Extend right to work to all – Aslam Abd Jalil

Source: NST Online


I REFER to the letter “Give  jobs to locals instead of refugees” (NST, March 21). I would like to correct some points raised by the writer.

ON allowing refugees to work: It is an effort to weed out those who hold fake United Nations High Commissioner for Refugees (UNHCR) cards.

This mechanism can help because the records of refugees will be tallied with their work permits. However, it is more than this. Allowing refugees to work means they will no longer be employed illegally or work in “black market”.

Work rights for refugees are a violation of the country’s laws: Section 55 of the Immigration Act 1959/63 gives discretionary power to the home minister to allow a class of people to enter this country and it has been used a few times. IMM 13 permits were issued before to the Moro, Acehnese and Rohingya refugees to allow them to stay and work. In fact, the Muslim Chams from Cambodia were accepted and integrated into local society.

WHAT about locals who are jobless?: There are many factors that contribute to unemployment among Malaysians. Blaming refugees and migrants of stealing jobs is simplistic and xenophobic. Refugees whom I’ve met said they were willing to take up 3D (dirty, dangerous and demeaning) jobs.

In fact, refugees are already working in informal sectors. It’s a matter of legalising for better regulation and protection. Read more

Repression and regime survival – Khoo Ying Hooi

Source: The Malaysian Insider


In my November column, “Malaysia’s vote on protecting human rights defenders, diplomatic window dressing”, I raised the question of the commitments of the 117 countries which voted “yes” to the United Nations’ Declaration on Human Rights Defenders, including Malaysia.

The question was raised mainly due to the consistency of the authorities in cracking down on those who speak against government policy, which at this stage could suggest that such forms of intimidation are at the heart of the administration’s tactics.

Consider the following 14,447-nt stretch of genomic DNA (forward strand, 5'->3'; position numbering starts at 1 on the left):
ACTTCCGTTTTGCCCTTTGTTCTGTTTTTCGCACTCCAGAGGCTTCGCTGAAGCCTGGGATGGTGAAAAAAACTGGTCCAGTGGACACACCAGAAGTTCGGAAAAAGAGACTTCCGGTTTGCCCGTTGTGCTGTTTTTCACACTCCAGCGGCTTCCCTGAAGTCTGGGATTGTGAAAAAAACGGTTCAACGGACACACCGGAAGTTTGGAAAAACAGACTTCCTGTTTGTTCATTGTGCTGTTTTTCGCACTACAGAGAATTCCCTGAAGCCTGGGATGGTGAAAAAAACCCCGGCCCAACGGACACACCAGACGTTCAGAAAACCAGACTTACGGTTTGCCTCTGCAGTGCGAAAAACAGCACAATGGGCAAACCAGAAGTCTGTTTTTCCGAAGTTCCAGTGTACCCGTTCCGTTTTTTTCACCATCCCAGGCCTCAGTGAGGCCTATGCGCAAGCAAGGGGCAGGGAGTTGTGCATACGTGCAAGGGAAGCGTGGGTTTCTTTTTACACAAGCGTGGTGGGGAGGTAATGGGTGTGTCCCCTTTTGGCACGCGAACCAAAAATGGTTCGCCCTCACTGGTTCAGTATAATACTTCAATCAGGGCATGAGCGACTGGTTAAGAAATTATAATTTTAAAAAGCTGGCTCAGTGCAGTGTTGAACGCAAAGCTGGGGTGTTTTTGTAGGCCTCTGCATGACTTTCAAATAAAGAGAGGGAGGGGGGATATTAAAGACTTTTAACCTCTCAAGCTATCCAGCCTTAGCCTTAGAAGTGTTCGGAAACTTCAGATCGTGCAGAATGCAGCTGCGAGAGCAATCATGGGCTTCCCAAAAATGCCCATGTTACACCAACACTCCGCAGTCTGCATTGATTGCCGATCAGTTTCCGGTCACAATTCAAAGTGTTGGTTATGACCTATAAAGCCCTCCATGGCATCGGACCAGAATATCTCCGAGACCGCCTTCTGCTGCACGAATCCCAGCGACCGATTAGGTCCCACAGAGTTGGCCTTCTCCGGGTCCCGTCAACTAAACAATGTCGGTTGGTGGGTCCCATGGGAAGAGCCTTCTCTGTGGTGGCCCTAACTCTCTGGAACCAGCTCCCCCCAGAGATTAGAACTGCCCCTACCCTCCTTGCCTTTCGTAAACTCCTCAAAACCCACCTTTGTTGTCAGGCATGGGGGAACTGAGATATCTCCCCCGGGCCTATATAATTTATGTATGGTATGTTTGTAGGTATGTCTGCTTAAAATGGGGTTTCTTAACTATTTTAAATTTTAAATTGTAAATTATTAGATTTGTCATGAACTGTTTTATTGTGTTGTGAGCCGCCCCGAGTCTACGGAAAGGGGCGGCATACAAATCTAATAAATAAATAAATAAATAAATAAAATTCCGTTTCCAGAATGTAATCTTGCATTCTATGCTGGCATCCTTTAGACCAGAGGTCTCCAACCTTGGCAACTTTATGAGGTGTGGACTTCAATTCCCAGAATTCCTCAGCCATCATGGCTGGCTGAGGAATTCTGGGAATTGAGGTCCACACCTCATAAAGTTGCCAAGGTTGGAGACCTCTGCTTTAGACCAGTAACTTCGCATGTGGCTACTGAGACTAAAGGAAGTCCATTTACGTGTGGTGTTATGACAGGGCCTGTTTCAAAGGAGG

There are various levels of repression. In Malaysia, repression has its own dimension. For the most part, it sets restrictions on individuals’ civil rights which anticipate the limiting of coordination and mobilisation capacity of groups and individuals, as we have witnessed in many recent cases on human rights activists.

Jakarta Globe reported last week’s deportation of an Indonesian rights activist, Mugiyanto Sipin, who was supposed to speak at a forum titled “People’s movement can bring change” held by the Bersih group in conjunction with its Yellow Mania event. Read more

Asean Missing Social Agenda — Charles Santiago

Source: The Malay Mail Online


An opinion piece - file pic

An opinion piece – file pic

NOVEMBER 21 — It’s the 27th time that Asean heads of states and world leaders, such as yourselves, will be meeting to discuss the initiative for Asean integration, which deals with the gaps in economic development in the region, besides meetings with other dialogue partners such as Australia, China, India, Japan, New Zealand, Russia, South Korea and the US.

The formation of the Asean Economic Community in the next six weeks, similar to that of the European Union, which is characterised by a single market and the free intra-regional flow of goods, services and investment will be the main focus of the meetings and has captured the imagination of global and regional economic observers.

Asean has been mouthing that it works in the interest of the people. But the economic integration, fashioned to look as if it prioritises the welfare of the people, only focuses on Business Asean and not Social Asean.

Business Asean, which includes the free trade agreements such as the Regional Comprehensive Economic Partnership, European Union-Asean trade deal or the recently concluded Transpacific Partnership Agreement, promote multinationals, Asean big businesses and lobbyists.

The social dimension to the integration efforts by the ten member countries — Malaysia, Singapore, Thailand, Indonesia, Vietnam, Laos, Brunei, Myanmar, Cambodia and the Philippines — is therefore sorely missing. Read more